Although the correlation proved to be weak (as reflected by the R-squared value of 0.264), the power trend line was found to fit the data set presented in Fig. 3 best. Please note that the limited data set introduces a considerable uncertainty. The relative 90Sr activity concentration in highly contaminated areas in close vicinity to the reactors showed to be higher than in more remote areas. It is likely that both dry and wet deposition of less volatile elements such as Sr is enhanced compared with the more volatile Cs. Therefore, it is reasonable to predict that the more remote hot spots northwest of the NPP site will exhibit lower relative 90Sr contributions to the total activities than the hot spots next to the reactors. To a minor extent, distinct features of the four different sources (i.e. the four reactors) may be partly responsible for the poor correlation, as characteristics such as the type of fuel, the burn-up rate, the type of damage, as well as the temperature and coolant profiles inside the damaged reactors may have influenced the releases from the four distinct sources [18]. The present data set, however, does not allow identification of these sources in distinct areas as other mechanisms such as chemical fractionation in the environment has concealed such minute differences.

As indicated above, some uncertainty could also have been introduced by the contributions of previous fall-out from nuclear explosions that affects low-contaminated samples to a greater extent than highly contaminated spots. For instance, this could be the case with sample G-V, which has a relatively high 90Sr content, whereas the radiocesium content is relatively low. Although the 134Cs/137Cs activity ratio (0.97) tells us that the radiocesium in this sample is virtually completely due to Fukushima fallout, we can hypothesize that the (low) radiostrontium contamination, in part, could be old fall-out 90Sr that has been retained in the soil and taken up by the plant (whereas any old radiocesium may not have been retained by the soil as efficiently). If this sample G-V is omitted in Fig. 3, the R-squared of the resulting power trend line (y = 0.0066 x0.5204) “improves” to a value of 0.41, which is still not comparable to the neat correlations between radionuclides of the same element, though.

The presence of bone-seeking 90Sr in food or potable water poses a big threat after nuclear accidents. The determination of 90Sr in environmental samples such as foodstuffs, however, requires a relatively time-consuming radiochemical separation as illustrated above, whereas γ-emitters can be quantified quickly. In order to still address the 90Sr issue properly to a dense network of samples taken from different regions, Japanese authorities assumed the intrinsic co-existence of radiostrontium together with γ- emitting radiocesium. As stated above, the activity of 90Sr was assumed to be 10% of the activity of 137Cs for the assessment of the regulatory limits. Obviously, this value originated from the experience with fallout radiostrontium and radiocesium from atmospheric nuclear explosions, for which the 90Sr:137Cs activity ratio of 1∶10 was reported e.g. in contaminated rice [33]. Our study indicates the correctness of this conservative approach: in no Japanese sample investigated herein, the 90Sr level was higher than 10% of the 137Cs level. In most samples, the 137Cs activity concentration was several orders of magnitude higher than the 90Sr the activity concentrations (see Figs. 2 and 3).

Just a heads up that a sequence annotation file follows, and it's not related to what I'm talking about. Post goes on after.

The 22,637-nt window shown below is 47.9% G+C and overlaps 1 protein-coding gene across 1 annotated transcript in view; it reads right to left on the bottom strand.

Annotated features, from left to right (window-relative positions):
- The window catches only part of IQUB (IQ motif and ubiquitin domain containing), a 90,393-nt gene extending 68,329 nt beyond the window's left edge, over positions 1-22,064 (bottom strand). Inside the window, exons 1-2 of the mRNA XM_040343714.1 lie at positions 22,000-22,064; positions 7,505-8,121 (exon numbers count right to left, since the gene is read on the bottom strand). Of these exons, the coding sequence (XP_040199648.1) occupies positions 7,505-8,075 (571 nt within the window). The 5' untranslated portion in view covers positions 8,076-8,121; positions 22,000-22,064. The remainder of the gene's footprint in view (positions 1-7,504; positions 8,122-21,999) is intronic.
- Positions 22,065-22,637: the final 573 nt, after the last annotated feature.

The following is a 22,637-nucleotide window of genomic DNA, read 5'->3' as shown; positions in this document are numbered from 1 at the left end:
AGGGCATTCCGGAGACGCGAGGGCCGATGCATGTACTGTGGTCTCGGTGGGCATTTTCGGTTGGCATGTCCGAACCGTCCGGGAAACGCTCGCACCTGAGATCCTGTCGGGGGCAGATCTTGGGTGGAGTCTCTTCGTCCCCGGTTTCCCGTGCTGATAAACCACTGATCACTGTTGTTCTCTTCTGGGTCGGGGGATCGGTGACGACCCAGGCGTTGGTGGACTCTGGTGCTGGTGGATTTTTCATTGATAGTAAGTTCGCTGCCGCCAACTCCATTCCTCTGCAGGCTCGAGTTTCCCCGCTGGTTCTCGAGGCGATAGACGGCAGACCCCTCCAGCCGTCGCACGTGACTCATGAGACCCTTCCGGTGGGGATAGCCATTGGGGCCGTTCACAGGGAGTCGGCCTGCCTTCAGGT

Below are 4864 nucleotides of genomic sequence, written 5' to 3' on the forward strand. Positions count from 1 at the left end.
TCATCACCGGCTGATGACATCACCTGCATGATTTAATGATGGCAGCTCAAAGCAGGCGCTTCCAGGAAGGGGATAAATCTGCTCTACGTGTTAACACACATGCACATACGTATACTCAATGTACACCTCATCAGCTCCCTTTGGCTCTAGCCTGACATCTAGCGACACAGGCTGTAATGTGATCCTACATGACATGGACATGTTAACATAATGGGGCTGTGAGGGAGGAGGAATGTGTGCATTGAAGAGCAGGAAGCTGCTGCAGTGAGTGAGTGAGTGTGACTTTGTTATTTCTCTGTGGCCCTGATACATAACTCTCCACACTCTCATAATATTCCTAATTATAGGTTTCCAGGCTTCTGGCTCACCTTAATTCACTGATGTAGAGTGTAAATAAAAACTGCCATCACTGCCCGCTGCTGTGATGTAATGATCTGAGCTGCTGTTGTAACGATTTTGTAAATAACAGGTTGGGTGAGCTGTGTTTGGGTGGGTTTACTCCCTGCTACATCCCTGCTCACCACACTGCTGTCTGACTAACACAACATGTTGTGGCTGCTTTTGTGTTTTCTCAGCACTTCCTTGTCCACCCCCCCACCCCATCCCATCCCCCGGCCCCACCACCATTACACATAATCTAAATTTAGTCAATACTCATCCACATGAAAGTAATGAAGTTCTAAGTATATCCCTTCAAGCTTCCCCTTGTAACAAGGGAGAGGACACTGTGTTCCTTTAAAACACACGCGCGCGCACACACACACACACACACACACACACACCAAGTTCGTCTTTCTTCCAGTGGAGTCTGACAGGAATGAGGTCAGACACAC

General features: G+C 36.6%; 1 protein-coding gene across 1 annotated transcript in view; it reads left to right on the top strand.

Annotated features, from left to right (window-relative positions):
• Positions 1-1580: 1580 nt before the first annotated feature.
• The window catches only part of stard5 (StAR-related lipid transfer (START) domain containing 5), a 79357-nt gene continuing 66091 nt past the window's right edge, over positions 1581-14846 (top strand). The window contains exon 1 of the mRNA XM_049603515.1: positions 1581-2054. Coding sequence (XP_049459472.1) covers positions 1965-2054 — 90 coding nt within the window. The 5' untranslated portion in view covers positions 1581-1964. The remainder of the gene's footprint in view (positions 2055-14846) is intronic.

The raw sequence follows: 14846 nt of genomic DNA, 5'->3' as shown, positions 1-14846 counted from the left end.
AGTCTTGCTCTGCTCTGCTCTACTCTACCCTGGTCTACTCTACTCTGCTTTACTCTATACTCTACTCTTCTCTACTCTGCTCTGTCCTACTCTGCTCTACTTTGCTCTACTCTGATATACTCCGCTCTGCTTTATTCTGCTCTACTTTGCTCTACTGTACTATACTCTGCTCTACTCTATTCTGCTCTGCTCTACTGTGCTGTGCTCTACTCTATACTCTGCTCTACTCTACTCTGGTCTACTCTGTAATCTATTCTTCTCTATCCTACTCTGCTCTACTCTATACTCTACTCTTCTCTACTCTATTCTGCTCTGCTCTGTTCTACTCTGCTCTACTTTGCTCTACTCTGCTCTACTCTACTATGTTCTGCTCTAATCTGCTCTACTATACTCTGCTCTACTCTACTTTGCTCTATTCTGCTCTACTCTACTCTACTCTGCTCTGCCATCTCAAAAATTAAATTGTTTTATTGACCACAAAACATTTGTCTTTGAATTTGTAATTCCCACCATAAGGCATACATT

Several hot spots in Japan were investigated with respect to the activity concentrations of β -emitting 90Sr and β/γ-emitting 134Cs and 137Cs in soil and vegetation samples. Although the 137Cs activity levels were partly as high as in the kBq⋅g−1 range, the 90Sr contamination levels of any sample did not exceed the Bq⋅g−1 range. The radiocesium contamination could be clearly attributed to the Fukushima nuclear accident via its activity ratio fingerprint (134Cs/137Cs). Since short-lived 89Sr could no longer be determined, the source of the 90Sr theoretically could, in part, also be fallout from the nuclear explosions of the 20th century or previous nuclear acidents. In any case, it is likely that releases from the Fukushima nuclear accident contributed much of the 90Sr that was measured at the hot spots.

The low contamination levels confirmed previous simulations by Schwantes et al. [18], who predicted that most of the radiostrontium was retained inside the reactors. In fact, the 90Sr activity concentrations were partly four orders of magnitude lower than the respective 137Cs activity concentrations.

The data set (though limited in terms of sample numbers) suggests an intrinsic coexistence of 137Cs and 90Sr in the contaminations caused by the Fukushima nuclear accident. This observation is of great importance for the current food monitoring campaigns, which currently rely on the assumption that the activity concentrations of β-emitting 90Sr (which is relatively laborious to determine) is not higher than 10% of the level of γ-emitting 137Cs (which can be measured quickly). This assumption could be confirmed for the samples investigated herein.

Supporting Information

Table S1.

Samples, sample locations and activity concentrations of the investigated radionuclides. Uncertainties are due to counting statistics. Data were decay corrected to the time of the accident (11 March 2011).




We kindly thank Johannes H. Sterba and Dieter Hainz (both Atominstitut, Vienna) for their friendly support in the course of this study.

Author Contributions

Conceived and designed the experiments: GS VS KS. Performed the experiments: GS VS. Analyzed the data: GS VS. Contributed reagents/materials/analysis tools: KS. Wrote the paper: GS.